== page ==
Causes of Czech Euroscepticism are domestic, not external – press
A recent Eurobarometer poll included a simple question of whether the respondents were glad at living in the EU. Photo: Pixabay
Prague, Nov 30 (CTK) – The prevailing Euroscepticism of Czechs is rather surprising and its causes are evidently internal, not inflicted from outside, political analyst Jiri Pehe writes in daily Pravo today.
A recent Eurobarometer poll included a simple question of whether the respondents were glad at living in the EU. With 58 percent of the respondents answering in the affirmative, Czechs finished the last but one before Hungarians (57 percent).
The share of 36 percent of Czechs responding in the negative was even the largest among the EU countries. The 58-36 ratio between the pro-European- and anti-Europe-minded citizens makes the Czech Republic the most Eurosceptic country in the EU, Pehe writes.
In comparison, in the most pro-European country, Luxembourg, the ratio is 97-1.
In the Netherlands, Germany, and France, all countries where crucial elections were recently held amid the danger of rising extremism, the ratio is 92-6, 88-6 and 81-13, respectively.
Czech negativism towards the EU is a mystery. Over 80 percent of Czech exports go to EU countries, which largely contributes to the current economic growth and the record low unemployment in the Czech Republic, Pehe writes.
The Czech net revenues in EU subsidies have been 656 billion crowns since the country’s EU accession in 2004, he writes.
The negative views of Czechs cannot be explained by the problems the EU tackled in recent years either because all EU countries faced these problems. Even “the victims” of the eurozone crisis, Greece, and Italy, are more EU-friendly than the Czechs, Pehe writes.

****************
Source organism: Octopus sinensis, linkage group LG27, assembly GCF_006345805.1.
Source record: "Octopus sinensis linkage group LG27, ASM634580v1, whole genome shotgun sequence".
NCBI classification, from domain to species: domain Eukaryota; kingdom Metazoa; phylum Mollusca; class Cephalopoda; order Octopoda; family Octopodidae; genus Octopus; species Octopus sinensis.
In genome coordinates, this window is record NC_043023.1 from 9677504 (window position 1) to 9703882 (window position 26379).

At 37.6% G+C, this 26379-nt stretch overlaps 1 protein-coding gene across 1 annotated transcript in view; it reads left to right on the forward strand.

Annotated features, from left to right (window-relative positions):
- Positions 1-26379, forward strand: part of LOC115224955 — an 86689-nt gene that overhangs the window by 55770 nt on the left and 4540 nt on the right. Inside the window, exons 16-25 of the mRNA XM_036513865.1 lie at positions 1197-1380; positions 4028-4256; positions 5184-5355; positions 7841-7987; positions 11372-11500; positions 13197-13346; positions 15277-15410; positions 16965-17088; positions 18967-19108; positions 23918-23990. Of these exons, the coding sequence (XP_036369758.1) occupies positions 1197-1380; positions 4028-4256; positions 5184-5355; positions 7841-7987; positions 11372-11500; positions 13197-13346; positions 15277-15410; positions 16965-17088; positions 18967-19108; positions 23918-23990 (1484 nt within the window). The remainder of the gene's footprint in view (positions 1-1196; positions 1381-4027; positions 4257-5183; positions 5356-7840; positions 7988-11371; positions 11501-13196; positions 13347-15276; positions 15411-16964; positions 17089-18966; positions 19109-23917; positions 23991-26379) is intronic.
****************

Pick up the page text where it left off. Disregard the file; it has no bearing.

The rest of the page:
Nor can be the Czech skepticism explained by specific problems of the Visegrad Four (V4) group, which includes Prague, Bratislava, Budapest, and Warsaw, since the ratio between the pro- and anti-Europe forces in Poland and Slovakia is 83-9 and 78-13, respectively, Pehe writes.
The causes therefore evidently lie at home, in people’s historically determined problems with the national identity of Czechs as a nation whose existence is far from a sure thing, and in the tragic weakness of the Czech political elites, Pehe writes.
European issues played a marginal role in the campaign ahead of the Czech October 20-21 general election, even in a situation where the EU has been seriously pondering on launching a two-speed Europe project, Pehe writes.
In the Czech Republic, whose economic structure makes it vitally dependant on the EU, almost no party appeared to resolutely defend Prague’s EU membership and active participation in further European integration, Pehe writes.
As far as the ANO movement’s European policy is concerned, it is as mysterious as it was before the elections, he writes, referring to the election-winning ANO whose leader Andrej Babis is forming a one-party minority government now.
Czech President Milos Zeman, for his part, asserts that he is pro-European, but he does not miss any single opportunity to lash out at the “incompetent” EU, following up his predecessor Vaclav Klaus’s practice, Pehe writes.
The growing discrepancy between the Czech Republic’s real economic interconnection with the EU and the Eurosceptic grumbling by most political forces is a dangerous phenomenon, and the Czechs may eventually pay dearly for it. Politicians, nevertheless, seem unworried in this respect, for the time being, Pehe adds.
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